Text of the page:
Usually, our writings on US responsibility for the production of international terrorism, and the fostering of radical groups, leaves some Egyptian and Arab liberals angry. Some argue that these writings comprise incriminating the US. However, it must be said that we deliver these opinions based on our experience as Egyptian researchers who studied the history of old and new international relations as well as the Soviet invasion of Afghanistan.

During my visit to Washington as part of the “International Visitor” programme in 1996, I posed a direct question to a US official about how Omar Abdelrahman had secured entry into the US. I informed this US official that we suffer from “the returnees from Afghanistan” phenomenon in the Arab World and in Egypt in particular; a phenomenon which was moulded by the US as part of its war against Soviet forces in Afghanistan. The official answered, calmly and plainly, iterating that the Soviet forces’ defeat in Afghanistan was the beginning of the disintegration of the Soviet Union, which was an American strategic goal. As for the impact of this phenomenon on the Arab world, he asserted that this was not for the US to worry about. “We do not care,” he bluntly told me.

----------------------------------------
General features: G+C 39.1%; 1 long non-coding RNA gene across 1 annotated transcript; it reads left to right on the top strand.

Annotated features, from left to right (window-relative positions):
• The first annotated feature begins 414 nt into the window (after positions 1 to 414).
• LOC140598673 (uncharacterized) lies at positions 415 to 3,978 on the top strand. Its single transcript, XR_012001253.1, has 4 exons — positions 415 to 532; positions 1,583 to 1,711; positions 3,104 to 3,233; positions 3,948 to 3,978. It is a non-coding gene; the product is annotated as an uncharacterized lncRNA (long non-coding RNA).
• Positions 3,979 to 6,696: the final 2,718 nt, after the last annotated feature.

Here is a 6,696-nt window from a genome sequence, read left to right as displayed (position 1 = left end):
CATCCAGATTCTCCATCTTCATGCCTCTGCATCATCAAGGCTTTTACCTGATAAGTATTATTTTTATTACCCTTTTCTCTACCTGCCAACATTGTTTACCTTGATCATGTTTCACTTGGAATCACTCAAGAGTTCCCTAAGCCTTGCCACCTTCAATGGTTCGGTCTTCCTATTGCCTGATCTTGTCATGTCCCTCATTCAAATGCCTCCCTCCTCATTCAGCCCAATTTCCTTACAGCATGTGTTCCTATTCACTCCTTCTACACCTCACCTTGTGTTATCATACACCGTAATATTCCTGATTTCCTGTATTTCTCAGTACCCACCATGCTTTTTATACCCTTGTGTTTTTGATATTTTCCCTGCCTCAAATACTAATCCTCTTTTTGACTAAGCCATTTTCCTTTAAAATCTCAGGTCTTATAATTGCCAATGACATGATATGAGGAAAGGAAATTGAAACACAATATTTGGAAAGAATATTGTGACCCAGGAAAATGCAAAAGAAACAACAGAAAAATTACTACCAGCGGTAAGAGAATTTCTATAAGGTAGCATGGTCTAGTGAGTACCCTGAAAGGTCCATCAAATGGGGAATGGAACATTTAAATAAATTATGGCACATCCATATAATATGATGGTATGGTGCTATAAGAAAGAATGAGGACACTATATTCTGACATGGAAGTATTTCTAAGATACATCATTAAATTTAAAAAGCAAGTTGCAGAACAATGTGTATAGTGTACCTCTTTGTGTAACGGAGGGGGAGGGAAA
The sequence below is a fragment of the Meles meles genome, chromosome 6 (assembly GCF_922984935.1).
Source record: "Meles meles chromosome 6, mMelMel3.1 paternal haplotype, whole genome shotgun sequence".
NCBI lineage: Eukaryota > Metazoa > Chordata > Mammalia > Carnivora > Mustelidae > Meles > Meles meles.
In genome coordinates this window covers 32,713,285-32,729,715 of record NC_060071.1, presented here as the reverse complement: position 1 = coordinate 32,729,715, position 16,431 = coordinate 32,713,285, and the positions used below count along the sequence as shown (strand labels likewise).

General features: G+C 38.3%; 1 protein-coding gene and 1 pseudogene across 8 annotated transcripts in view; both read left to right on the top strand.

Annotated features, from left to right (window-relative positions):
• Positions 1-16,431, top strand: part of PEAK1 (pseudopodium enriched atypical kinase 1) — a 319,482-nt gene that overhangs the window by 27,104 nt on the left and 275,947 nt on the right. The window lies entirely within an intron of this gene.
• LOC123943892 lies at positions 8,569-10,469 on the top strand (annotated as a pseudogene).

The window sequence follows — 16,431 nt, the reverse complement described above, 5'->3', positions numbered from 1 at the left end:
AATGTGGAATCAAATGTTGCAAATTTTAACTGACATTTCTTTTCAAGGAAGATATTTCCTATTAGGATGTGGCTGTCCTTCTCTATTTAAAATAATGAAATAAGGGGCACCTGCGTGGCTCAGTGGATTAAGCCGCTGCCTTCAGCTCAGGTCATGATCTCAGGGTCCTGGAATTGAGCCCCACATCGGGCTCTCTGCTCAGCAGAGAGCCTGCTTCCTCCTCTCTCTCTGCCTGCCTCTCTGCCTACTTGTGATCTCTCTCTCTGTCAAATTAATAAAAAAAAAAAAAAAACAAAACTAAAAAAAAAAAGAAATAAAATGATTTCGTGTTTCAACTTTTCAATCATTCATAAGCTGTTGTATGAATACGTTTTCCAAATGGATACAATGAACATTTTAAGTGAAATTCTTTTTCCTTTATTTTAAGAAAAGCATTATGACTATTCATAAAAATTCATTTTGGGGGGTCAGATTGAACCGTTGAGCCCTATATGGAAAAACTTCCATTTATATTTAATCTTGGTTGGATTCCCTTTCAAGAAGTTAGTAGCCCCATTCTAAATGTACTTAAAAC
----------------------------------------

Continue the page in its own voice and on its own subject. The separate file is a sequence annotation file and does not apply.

Moreover, former US Secretary of State Hillary Clinton had confirmed, in front of a congressional committee once, that the US took part in the making of fanatic groups in Afghanistan, which were the nuclei of Al-Qaeda, and that the US embarked on such a project with the intention of fighting Soviet Forces in Afghanistan.